Older Women and the Photo-Shopping Virus

For those of us who still visit Facebook from time to time, you’ll probably run across an image of a middle age woman who looks like she just graduated from high school.

To deny the heavy-handed retouching is like denying one’s own existence. Never-mind. It IS denying one’s actual existence.

But they do it anyway, because it’s an assertion of where they once were, courtesy of digital manipulation and social media.

The “ooohs and ahhhs” reflect a captive audience suffering the same affliction.

“Oh you look fabulous!” “You haven’t aged a bit in 30 years!” OMG, you’re GORGEOUS!”

Throwing that middle finger to reality in celebration who they once were just one final time feels so good.

But it’s a joke to everyone outside their core constituency.

Think pink pussy hats and this comes into even greater focus.

Personally, I respect older women [and men] who embrace their actual appearance in posted imagery.

Kate Moss is structurally beautiful, and anyone – particularly photographers like myself – appreciate her un-retouched beauty.

I bring all this up because the distinction between fantasy and reality is lost on so many otherwise beautiful older women.

The problem is that beautiful older women aren’t appreciated for their aged appearance. In fact, they are held in disdain, a clear and present existential threat in the minds of younger women who relish to power they wield.

I get it. We all do. Youth and beauty are today’s most trade-able commodities and women who don’t consciously leverage both are fucking insane.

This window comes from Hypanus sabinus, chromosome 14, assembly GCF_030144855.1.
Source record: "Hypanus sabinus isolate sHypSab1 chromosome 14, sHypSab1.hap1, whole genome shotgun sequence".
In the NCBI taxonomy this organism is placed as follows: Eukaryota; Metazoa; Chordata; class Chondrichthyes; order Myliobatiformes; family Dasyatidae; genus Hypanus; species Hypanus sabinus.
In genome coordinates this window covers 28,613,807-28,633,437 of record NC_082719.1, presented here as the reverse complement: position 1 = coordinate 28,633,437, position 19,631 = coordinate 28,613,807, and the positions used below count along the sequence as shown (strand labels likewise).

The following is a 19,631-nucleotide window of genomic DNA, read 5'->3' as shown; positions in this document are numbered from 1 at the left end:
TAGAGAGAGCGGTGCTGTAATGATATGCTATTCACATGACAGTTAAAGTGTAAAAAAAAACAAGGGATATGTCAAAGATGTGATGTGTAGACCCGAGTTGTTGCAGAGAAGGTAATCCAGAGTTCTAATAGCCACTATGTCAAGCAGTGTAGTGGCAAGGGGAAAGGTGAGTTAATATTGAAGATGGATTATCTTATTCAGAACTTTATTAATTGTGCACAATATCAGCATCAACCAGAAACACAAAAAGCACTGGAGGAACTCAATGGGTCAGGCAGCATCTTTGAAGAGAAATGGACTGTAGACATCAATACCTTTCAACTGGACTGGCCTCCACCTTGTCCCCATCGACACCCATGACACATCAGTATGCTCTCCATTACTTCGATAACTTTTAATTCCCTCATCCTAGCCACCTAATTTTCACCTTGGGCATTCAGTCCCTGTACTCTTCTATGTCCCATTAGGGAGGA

To be continued shortly. Check back…

Mickey Rourke and Eric Roberts Attend Rhonda Rousey Screening

Eric Roberts, 60, and Mickey Rourke, 64


It’s always great to see my contemporaries still kicking ass and taking names.

While Mickey is often maligned for his sense of style, I still see a lot of balls in his immutable swagger.

In the end, he’s having fun, and at this point, that’s all that matters.

How to Defy the Laws of Aging

Christie Brinkley, 62


Anyone who’s had any exposure to people of means knows that any physical resemblance to average people is a stretch.

For example, it is not uncommon for 50-year-old women to look younger than her actual years.

No lines, exceptionally fit, tanned and polished to perfection.

This takes time, money and the right culture group to keep them motivated.

And believe me when I tell you, what they have to lose by not keeping themselves in exemplary condition far outweighs the alternative.

Having said all of this, as a veteran of these byways, I can spot a 50 or 60 year old women a mile off.